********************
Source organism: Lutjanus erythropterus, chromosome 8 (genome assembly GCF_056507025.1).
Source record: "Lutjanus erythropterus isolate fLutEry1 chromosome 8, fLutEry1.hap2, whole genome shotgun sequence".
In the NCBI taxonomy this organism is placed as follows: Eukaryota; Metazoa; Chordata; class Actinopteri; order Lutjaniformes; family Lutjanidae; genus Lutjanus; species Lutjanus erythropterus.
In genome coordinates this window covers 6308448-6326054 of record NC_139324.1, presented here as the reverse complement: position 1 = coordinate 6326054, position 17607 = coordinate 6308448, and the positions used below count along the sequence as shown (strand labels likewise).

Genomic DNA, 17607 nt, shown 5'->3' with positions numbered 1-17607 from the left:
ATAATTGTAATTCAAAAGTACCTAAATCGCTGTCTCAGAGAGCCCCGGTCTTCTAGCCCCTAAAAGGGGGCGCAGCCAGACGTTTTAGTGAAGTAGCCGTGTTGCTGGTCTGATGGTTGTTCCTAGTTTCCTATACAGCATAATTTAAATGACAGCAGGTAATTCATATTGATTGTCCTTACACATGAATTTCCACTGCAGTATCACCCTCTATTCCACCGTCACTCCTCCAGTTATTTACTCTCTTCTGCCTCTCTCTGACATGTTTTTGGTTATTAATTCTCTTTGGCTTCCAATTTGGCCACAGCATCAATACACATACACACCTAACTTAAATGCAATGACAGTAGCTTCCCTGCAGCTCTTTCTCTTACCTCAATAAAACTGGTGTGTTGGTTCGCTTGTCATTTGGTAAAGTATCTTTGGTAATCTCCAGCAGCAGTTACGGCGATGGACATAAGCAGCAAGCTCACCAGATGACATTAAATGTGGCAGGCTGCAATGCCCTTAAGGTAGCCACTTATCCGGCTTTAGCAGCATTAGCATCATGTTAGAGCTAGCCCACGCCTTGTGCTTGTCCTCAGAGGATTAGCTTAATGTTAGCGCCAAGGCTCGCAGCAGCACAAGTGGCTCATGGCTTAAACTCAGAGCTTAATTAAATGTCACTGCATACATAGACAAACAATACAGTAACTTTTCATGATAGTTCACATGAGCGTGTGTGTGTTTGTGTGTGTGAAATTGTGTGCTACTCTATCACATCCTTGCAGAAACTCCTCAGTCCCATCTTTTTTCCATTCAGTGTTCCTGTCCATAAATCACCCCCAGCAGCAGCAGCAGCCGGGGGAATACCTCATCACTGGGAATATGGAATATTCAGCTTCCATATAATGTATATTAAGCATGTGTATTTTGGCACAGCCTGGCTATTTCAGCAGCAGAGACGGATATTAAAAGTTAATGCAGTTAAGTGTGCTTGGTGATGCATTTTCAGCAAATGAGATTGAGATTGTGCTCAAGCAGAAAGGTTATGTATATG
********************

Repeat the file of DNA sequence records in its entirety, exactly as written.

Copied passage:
Source organism: Lutjanus erythropterus, chromosome 8 (genome assembly GCF_056507025.1).
Source record: "Lutjanus erythropterus isolate fLutEry1 chromosome 8, fLutEry1.hap2, whole genome shotgun sequence".
In the NCBI taxonomy this organism is placed as follows: Eukaryota; Metazoa; Chordata; class Actinopteri; order Lutjaniformes; family Lutjanidae; genus Lutjanus; species Lutjanus erythropterus.
In genome coordinates this window covers 6308448-6326054 of record NC_139324.1, presented here as the reverse complement: position 1 = coordinate 6326054, position 17607 = coordinate 6308448, and the positions used below count along the sequence as shown (strand labels likewise).

Genomic DNA, 17607 nt, shown 5'->3' with positions numbered 1-17607 from the left:
ATAATTGTAATTCAAAAGTACCTAAATCGCTGTCTCAGAGAGCCCCGGTCTTCTAGCCCCTAAAAGGGGGCGCAGCCAGACGTTTTAGTGAAGTAGCCGTGTTGCTGGTCTGATGGTTGTTCCTAGTTTCCTATACAGCATAATTTAAATGACAGCAGGTAATTCATATTGATTGTCCTTACACATGAATTTCCACTGCAGTATCACCCTCTATTCCACCGTCACTCCTCCAGTTATTTACTCTCTTCTGCCTCTCTCTGACATGTTTTTGGTTATTAATTCTCTTTGGCTTCCAATTTGGCCACAGCATCAATACACATACACACCTAACTTAAATGCAATGACAGTAGCTTCCCTGCAGCTCTTTCTCTTACCTCAATAAAACTGGTGTGTTGGTTCGCTTGTCATTTGGTAAAGTATCTTTGGTAATCTCCAGCAGCAGTTACGGCGATGGACATAAGCAGCAAGCTCACCAGATGACATTAAATGTGGCAGGCTGCAATGCCCTTAAGGTAGCCACTTATCCGGCTTTAGCAGCATTAGCATCATGTTAGAGCTAGCCCACGCCTTGTGCTTGTCCTCAGAGGATTAGCTTAATGTTAGCGCCAAGGCTCGCAGCAGCACAAGTGGCTCATGGCTTAAACTCAGAGCTTAATTAAATGTCACTGCATACATAGACAAACAATACAGTAACTTTTCATGATAGTTCACATGAGCGTGTGTGTGTTTGTGTGTGTGAAATTGTGTGCTACTCTATCACATCCTTGCAGAAACTCCTCAGTCCCATCTTTTTTCCATTCAGTGTTCCTGTCCATAAATCACCCCCAGCAGCAGCAGCAGCCGGGGGAATACCTCATCACTGGGAATATGGAATATTCAGCTTCCATATAATGTATATTAAGCATGTGTATTTTGGCACAGCCTGGCTATTTCAGCAGCAGAGACGGATATTAAAAGTTAATGCAGTTAAGTGTGCTTGGTGATGCATTTTCAGCAAATGAGATTGAGATTGTGCTCAAGCAGAAAGGTTATGTATATG